The Oldest Restaurant in the World

Brick cellar walls arched over white-clothed tables like a tunnel, and the echoes of flawless Castilian Spanish exchanges were almost as smooth as the sangria generously trickling from bottles like garden spouts. Sudden movements caused glints of light from the wall sconces to catch on wine glasses like the sun-baked scales of exotic fish.

Our heels clattered on the wet, brassy cobblestone near Plaza Mayor in Madrid. It was our last night in Spain after studying here for the past month, and my peers and I wanted our final dinner to be special. Any trace of daylight was long gone, as the Spanish ate their dinner very late at night. We finally turned the corner to find a wood-paneled exterior, where thick gold letters reading “Restaurante Sobrino de Botín Horno de Asar” told us that we had arrived at the oldest restaurant in the world.

The dining room was like a box gift wrapped in black and white linoleum and vermilion Spanish tiles, stickered in photographs, artwork, certificates, mirrors and hand painted ceramic dishes, all telling stories of this historic restaurant. Unlike modern establishments with sharp-cornered martini glasses and neutral color schemes, Restaurante Botín rejected the influences of Scandinavian and Japanese minimalism.

We were ushered past the generously stocked bar, which was topped with a gothic candelabra with bright red candlesticks and a wedding-cake-shaped tower of green and yellow apples. Climbing down the narrow stairs felt like descending back into 1725, the year this place was founded, as the smell of damp wood hit us. Had we been in a mystery novel, these stairs would have been the hidden entrance to a meeting place of some underground rebel group.

Brick cellar walls arched over white-clothed tables like a tunnel, and the echoes of flawless Castilian Spanish exchanges were almost as smooth as the sangria generously trickling from bottles like garden spouts. Sudden movements caused glints of light from the wall sconces to catch on wine glasses like the sun-baked scales of exotic fish.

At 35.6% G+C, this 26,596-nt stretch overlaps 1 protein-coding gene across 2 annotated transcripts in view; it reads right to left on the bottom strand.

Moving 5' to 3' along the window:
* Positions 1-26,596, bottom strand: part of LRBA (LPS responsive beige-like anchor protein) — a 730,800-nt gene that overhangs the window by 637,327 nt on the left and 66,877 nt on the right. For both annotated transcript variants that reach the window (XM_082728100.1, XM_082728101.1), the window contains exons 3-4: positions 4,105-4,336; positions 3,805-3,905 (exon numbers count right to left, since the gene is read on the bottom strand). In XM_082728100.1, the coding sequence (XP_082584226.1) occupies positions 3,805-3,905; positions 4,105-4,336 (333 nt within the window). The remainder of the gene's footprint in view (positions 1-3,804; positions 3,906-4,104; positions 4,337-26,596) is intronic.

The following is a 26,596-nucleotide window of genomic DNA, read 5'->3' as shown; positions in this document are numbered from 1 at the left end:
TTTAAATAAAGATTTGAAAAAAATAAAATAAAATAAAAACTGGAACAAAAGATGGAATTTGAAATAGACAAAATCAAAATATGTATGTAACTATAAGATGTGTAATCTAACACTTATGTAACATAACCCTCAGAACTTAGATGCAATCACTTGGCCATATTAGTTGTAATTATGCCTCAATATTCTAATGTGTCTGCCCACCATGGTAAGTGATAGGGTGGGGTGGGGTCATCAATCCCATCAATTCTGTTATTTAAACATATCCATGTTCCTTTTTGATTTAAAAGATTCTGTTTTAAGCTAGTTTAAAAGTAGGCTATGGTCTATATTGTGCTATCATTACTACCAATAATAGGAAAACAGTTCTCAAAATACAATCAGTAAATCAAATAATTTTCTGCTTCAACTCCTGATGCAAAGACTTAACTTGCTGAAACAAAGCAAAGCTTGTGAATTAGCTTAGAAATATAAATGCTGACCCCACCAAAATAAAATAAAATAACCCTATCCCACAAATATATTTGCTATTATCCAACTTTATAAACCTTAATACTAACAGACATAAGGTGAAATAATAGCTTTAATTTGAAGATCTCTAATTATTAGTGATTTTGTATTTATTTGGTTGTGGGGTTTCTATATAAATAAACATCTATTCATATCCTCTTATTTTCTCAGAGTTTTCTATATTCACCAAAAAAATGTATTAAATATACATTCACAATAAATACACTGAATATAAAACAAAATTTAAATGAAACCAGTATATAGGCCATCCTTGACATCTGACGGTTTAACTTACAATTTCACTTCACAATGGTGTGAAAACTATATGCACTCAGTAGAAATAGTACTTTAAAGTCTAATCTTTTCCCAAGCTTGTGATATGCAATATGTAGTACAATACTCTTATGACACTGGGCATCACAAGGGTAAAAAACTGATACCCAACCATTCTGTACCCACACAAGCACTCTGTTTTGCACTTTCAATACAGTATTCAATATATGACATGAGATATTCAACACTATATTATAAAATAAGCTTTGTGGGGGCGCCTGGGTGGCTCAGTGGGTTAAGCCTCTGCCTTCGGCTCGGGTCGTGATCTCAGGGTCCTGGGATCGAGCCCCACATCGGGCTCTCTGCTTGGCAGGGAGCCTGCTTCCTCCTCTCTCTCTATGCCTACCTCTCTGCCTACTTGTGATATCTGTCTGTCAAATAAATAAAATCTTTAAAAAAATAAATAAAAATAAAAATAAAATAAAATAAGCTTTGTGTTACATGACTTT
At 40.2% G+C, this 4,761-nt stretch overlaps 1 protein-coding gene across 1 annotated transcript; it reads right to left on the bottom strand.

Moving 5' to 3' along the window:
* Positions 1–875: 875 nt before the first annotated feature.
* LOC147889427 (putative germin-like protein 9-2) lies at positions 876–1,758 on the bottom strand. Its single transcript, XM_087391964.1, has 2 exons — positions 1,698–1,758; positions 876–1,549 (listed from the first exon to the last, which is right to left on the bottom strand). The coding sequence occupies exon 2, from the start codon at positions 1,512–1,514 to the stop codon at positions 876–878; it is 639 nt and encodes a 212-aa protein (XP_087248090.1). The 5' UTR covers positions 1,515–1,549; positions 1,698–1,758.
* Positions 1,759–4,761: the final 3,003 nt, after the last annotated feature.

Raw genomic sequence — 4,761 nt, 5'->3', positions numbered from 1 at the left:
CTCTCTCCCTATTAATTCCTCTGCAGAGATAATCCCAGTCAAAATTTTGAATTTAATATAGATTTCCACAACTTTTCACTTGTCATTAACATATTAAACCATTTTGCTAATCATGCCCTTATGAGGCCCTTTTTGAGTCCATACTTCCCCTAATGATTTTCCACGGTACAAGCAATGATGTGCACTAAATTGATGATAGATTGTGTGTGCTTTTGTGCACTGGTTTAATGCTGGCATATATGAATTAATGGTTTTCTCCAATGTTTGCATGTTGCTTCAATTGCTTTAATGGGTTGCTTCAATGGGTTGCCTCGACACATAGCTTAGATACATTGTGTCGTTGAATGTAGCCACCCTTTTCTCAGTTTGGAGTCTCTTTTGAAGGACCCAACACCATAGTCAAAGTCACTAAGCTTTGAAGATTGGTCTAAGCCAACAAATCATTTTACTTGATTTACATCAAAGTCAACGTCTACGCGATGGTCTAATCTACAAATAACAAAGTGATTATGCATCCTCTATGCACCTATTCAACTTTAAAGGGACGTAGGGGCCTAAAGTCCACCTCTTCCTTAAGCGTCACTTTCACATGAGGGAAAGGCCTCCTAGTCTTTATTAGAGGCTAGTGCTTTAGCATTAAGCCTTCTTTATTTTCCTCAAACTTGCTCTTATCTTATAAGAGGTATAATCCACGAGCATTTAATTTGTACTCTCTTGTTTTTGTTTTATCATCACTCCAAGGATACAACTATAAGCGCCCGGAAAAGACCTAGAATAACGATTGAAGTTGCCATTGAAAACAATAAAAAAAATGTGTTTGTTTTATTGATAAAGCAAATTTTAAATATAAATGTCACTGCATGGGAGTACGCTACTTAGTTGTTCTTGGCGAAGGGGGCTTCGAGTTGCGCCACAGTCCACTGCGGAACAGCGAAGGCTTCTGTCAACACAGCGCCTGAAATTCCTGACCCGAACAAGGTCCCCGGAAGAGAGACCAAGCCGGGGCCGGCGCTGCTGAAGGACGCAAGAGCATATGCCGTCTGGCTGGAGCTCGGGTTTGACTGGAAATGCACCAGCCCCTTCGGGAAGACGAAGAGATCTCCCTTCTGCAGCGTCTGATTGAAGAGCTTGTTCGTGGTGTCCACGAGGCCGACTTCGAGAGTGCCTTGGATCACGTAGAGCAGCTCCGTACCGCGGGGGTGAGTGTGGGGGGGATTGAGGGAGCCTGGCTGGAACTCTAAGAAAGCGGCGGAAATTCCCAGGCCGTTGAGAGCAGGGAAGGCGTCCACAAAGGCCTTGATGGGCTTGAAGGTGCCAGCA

My friend had said that this restaurant is famous for its suckling pig, and the menu, which touted croquettes, gazpacho, stewed partridge and melon with ham, confirmed that of all these dishes, suckling pig was the favorite of Hemingway. I never knew what “suckling” meant beforehand. It sounded more like a verb than a noun, and nobody wants to picture the meat on their dinner plate being capable of any action. But Hemingway, who wrote about Botín in The Sun Also Rises, prompted me:

“We lunched upstairs at Botin´s. It is one of the best restaurants in the world. We had roast young suckling pig and drank rioja alta. Brett did not eat much. She never ate much. I ate a very big meal and drank three bottles of rioja alta.”

Unlike Lady Brett Ashey, I polished off every bite of the suckling pig. Even as my plate was being taken away, I sucked on the crispy, browned skin of the pig, savoring the flavors of salt, pepper, onion, garlic, bay leaf and white wine. Shipped in from Segovia, it was roasted in a clay cooking pot in an old oven fed with holm oak wood. The recipe hasn’t changed much since it was first added to the menu, as the owners live by Gaudí’s belief that originality is achieved by returning to origins. This philosophy rang true not just in the menu but within the walls themselves, as they’ve preserved this lily-white old world for centuries. From the cellar to the attic, there’s not a trace of yellowing by Napoleon’s capture of Madrid, the World Wars or the Francoist regime.

We washed down our dinner with glasses of Valbuena, a red wine from Ribera de Duero in Castile and León. We tasted the bittersweetness of the wine and of the remaining time we had in Spain, which was down to mere hours. The conversation carried an air of anguish only felt by young people cyclically having to say goodbye to people and cities, never knowing if they’ll again find that same feeling of life just beginning. It was an anguish likely understood by so many travelers who had sat there before us — some long dead, some only alive in the imaginations of writers, and some only alive in the imaginations of writers who are long dead. But the bullfighters, Lost Generation vagabonds and Cold War spies all had to leave at some point, and so did we.

Ramón Gómez de la Serna described Botín as the place you go to celebrate “your golden wedding, your silver wedding, your diamond wedding and even your fossil wedding.”

I won’t be celebrating any weddings for a while, unless I’m presented with a ring from an inheritor of Botín and I could spend the rest of my days eating suckling pig until the juices seep into my pores and bloodstream. Until that happens, I’m sure I’ll find plenty of other things to celebrate.

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Kate Brennan

Journalist, Newhouse grad, subpar snowboarder, rock climber, caffeine addict & 80s horror movie fanatic.